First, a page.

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[ GR No. 55483, Jul 28, 1988 ]



246 Phil. 636


[ G.R. No. 55483, July 28, 1988 ]




This is a direct appeal from a judgment[1] dated August 20, 1980 of the then Circuit Criminal Court of Manila in Criminal Case No. CCC-VI-129(79), entitled, "People of the Philippines vs. Mauricio Nolasco y Bongay," convicting the accused of the crime of murder and sentencing him to suffer the penalty of reclusion perpetua and to indemnify the heirs of the victim, Carmelita Contapay-Bacay, in the sum of P12,000.00, and to pay the costs of the suit. In this appeal, the accused-appellant maintains that the trial court erred in convicting him of the crime of murder based on an extrajudicial confession which he executed involunta­rily. He denounces his physical maltreatment while he was under police custody. He prays that he be acquitted.

The facts are simple.

At about ten o'clock in the evening of July 21, 1979, the sisters, Carmelita Contapay-Bacay and Lilia Contapay-Laguitan, who earned their living by collecting trash and selling whatever things they were able to salvage there­from, parked their respective pushcarts (caritons) in front of their mutual residence at 264 Moriones Street, corner Mithi Street, in Tondo, Manila. As it was late and the house was already locked with everyone inside presu­mably asleep, the two decided to spend the night outside in their pushcarts. Anyway, the place was sufficiently illumi­nated by a lighted bulb on a nearby MERALCO electric post. While Lilia was still lulling to sleep her two children in the pushcart, Carmelita, who lay down on a piece of wooden board placed on top of her own cart, was soon asleep.

The serenity of the night was however disturbed when not long afterwards two men appeared. One of them approached the sleeping Carmelita while the other stayed a short distance away. Lilia saw them but did nothing, thinking that they were only looking for somebody. But when the man who was beside Carmelita suddenly drew a bladed weapon and was poised to attack her sleeping sister, just three arm's length away, Lilia shouted at him "not to stab that woman as she is not an enemy."[2] Lilia's warning shouts however proved futile as the man stabbed Carmelita three times before scampering off.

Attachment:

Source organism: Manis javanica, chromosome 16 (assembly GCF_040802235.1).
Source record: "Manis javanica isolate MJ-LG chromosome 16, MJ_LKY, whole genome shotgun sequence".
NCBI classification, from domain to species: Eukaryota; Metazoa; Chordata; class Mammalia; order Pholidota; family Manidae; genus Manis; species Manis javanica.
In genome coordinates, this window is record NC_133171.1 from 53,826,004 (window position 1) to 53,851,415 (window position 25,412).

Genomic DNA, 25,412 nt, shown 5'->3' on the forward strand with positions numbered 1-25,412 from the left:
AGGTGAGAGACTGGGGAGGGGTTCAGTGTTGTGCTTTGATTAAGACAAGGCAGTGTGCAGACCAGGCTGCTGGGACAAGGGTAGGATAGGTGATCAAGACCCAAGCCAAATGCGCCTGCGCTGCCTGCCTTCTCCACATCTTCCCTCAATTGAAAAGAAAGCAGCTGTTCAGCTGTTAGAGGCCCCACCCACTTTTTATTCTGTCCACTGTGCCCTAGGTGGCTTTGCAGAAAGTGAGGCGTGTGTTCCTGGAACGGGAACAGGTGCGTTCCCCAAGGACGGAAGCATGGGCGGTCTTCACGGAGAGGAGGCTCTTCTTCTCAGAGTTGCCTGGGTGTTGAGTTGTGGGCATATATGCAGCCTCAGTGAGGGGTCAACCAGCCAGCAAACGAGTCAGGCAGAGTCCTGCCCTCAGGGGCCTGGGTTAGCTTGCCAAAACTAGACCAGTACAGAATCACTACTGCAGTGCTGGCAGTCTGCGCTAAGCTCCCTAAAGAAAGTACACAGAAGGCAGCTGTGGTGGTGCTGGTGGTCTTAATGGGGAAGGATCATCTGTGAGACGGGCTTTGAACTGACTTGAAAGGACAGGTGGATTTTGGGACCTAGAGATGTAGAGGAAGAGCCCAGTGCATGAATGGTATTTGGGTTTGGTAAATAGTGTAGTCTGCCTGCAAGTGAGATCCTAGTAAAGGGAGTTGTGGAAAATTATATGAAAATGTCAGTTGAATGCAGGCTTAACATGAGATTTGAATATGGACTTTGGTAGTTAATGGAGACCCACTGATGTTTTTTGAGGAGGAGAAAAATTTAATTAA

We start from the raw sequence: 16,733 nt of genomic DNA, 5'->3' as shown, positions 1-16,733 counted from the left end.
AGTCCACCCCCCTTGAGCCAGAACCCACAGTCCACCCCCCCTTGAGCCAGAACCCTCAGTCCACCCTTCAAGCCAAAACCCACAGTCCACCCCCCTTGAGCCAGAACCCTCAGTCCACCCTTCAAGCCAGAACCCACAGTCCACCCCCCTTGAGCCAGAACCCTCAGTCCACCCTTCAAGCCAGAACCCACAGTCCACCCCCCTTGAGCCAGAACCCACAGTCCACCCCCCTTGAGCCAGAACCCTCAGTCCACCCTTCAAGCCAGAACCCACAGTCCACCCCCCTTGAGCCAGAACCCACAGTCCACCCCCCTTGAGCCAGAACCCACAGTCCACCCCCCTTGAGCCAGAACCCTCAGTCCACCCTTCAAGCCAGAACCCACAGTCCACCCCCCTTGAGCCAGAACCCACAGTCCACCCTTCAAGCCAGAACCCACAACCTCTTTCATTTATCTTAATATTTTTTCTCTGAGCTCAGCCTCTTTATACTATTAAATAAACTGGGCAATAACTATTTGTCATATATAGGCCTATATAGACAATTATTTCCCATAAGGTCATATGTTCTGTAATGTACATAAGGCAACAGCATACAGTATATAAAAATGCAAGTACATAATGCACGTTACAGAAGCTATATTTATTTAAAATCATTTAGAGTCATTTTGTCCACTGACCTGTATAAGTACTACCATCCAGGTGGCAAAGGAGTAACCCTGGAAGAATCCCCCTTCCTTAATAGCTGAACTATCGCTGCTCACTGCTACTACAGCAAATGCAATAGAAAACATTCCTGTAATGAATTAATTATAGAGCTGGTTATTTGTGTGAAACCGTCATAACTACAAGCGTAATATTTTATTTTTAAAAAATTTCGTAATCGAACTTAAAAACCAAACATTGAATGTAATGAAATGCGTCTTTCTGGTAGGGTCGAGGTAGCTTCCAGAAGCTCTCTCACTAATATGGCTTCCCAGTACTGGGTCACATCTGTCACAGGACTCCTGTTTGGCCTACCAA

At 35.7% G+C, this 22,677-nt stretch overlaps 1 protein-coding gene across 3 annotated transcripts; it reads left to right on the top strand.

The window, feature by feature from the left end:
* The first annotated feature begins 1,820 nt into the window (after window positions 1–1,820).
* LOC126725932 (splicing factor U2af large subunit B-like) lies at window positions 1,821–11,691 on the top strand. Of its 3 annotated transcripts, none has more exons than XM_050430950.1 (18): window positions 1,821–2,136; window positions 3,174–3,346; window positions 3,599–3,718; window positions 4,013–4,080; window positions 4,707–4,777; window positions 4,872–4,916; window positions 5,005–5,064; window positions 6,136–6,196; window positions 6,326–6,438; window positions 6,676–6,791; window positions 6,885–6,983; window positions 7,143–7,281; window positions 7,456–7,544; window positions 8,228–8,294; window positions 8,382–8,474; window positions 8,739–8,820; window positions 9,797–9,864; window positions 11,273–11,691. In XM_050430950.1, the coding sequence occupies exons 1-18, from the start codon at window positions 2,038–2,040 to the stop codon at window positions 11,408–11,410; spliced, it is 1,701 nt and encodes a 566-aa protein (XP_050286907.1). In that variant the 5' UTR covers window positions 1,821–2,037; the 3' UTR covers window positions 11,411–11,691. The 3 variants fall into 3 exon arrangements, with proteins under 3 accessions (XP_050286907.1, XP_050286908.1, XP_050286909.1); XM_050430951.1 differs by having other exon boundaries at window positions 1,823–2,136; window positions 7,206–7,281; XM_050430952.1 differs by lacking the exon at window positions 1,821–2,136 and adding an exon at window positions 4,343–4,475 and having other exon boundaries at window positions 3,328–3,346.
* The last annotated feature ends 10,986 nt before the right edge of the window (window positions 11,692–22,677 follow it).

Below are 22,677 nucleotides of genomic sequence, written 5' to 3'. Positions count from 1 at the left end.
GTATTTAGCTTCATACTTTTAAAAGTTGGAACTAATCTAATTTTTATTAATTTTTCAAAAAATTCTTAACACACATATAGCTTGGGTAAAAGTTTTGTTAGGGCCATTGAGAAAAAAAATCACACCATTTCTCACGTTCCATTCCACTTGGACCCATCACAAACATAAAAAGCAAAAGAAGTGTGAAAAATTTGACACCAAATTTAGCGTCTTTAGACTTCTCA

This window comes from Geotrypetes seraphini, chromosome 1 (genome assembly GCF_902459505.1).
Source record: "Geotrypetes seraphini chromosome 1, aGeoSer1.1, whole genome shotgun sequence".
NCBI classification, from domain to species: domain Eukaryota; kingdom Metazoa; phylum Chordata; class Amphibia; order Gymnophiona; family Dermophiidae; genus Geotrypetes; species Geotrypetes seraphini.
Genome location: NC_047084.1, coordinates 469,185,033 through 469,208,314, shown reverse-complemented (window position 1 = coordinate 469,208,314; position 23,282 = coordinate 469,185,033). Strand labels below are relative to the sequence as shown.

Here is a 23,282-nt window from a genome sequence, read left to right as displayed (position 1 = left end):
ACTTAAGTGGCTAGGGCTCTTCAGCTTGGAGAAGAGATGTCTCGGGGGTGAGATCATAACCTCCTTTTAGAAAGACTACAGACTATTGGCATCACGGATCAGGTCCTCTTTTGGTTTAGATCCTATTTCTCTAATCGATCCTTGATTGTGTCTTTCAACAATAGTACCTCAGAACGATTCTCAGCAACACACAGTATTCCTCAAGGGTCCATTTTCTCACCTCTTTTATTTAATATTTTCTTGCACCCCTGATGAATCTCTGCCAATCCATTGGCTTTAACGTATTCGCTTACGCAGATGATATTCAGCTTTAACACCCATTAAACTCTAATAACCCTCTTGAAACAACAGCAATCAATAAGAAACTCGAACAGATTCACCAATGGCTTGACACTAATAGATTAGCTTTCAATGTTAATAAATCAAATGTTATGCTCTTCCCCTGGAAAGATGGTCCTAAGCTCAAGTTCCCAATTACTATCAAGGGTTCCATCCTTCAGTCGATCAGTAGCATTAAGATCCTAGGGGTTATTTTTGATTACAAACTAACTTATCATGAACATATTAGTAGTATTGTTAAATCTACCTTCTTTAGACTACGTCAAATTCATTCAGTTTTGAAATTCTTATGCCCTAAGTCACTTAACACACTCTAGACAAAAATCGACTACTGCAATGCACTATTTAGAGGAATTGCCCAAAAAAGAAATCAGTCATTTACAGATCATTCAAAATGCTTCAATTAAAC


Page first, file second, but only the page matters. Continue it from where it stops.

Lilia hurriedly brought the wounded Carmelita to the Mary Johnston Hospital but the latter expired along the way. Carmelita was pronounced DOA (Dead on Arrival) at the hospital. At around 12:45 a.m. on July 22, 1979, barely three hours after the incident, Lilia was investigated by the police and she gave a statement identifying the accused Mauricio Nolasco, alias Totoy Palengke, as the one who stabbed her sister. A post-mortem examination of the victim, Carmelita, was conducted at 11:50 a.m. on that same day by the medico-legal officer of the Western Police District-Metropolitan Police Force, Dr. Marcial C. Ceñido.

The accused was apprehended by the police only on Octo­ber 11, 1979 and on October 17, 1979, in a confrontation with Lilia Contapay-Laguitan, he was positively pointed at by the latter as the person who killed Carmelita. The accused on October 18, 1979 executed a written statement in which he admitted having stabbed to death Carmelita.[3] His statement was sworn to before the inquest fiscal.[4] On October 19, 1979, the accused was charged with murder before the Circuit Criminal Court. Sixth Judicial District, Manila, in an information which reads:

xxx xxx xxx

That on or about July 21, 1979, in the City of Manila, Philippines, the said accused, conspiring and confederating with one whose true name, identity and whereabouts are still unknown, and helping one another, with intent to kill and with treachery and evident premeditation, did then and there wilfully, unlawfully and feloniously attack, assault and stab one CARMELITA CONTAPAY-BACAY several times on the different parts of her body with a deadly weapon, thereby inflicting upon said CARMELITA CONTAPAY-BACAY mortal wounds which were the direct and immediate cause of her death thereafter.


At the trial the prosecution presented three witnesses: Lilia Contapay-Laguitan who positively identified the accused in open court as the perpetrator of the crime; Dr. Marcial C. Ceñido, who testified that hemorrhage and shock, secondary to multiple (three) stab wounds, caused the death of the victim;[6] and Patrolman Juanito Garcia, who conducted the police investigation of the case.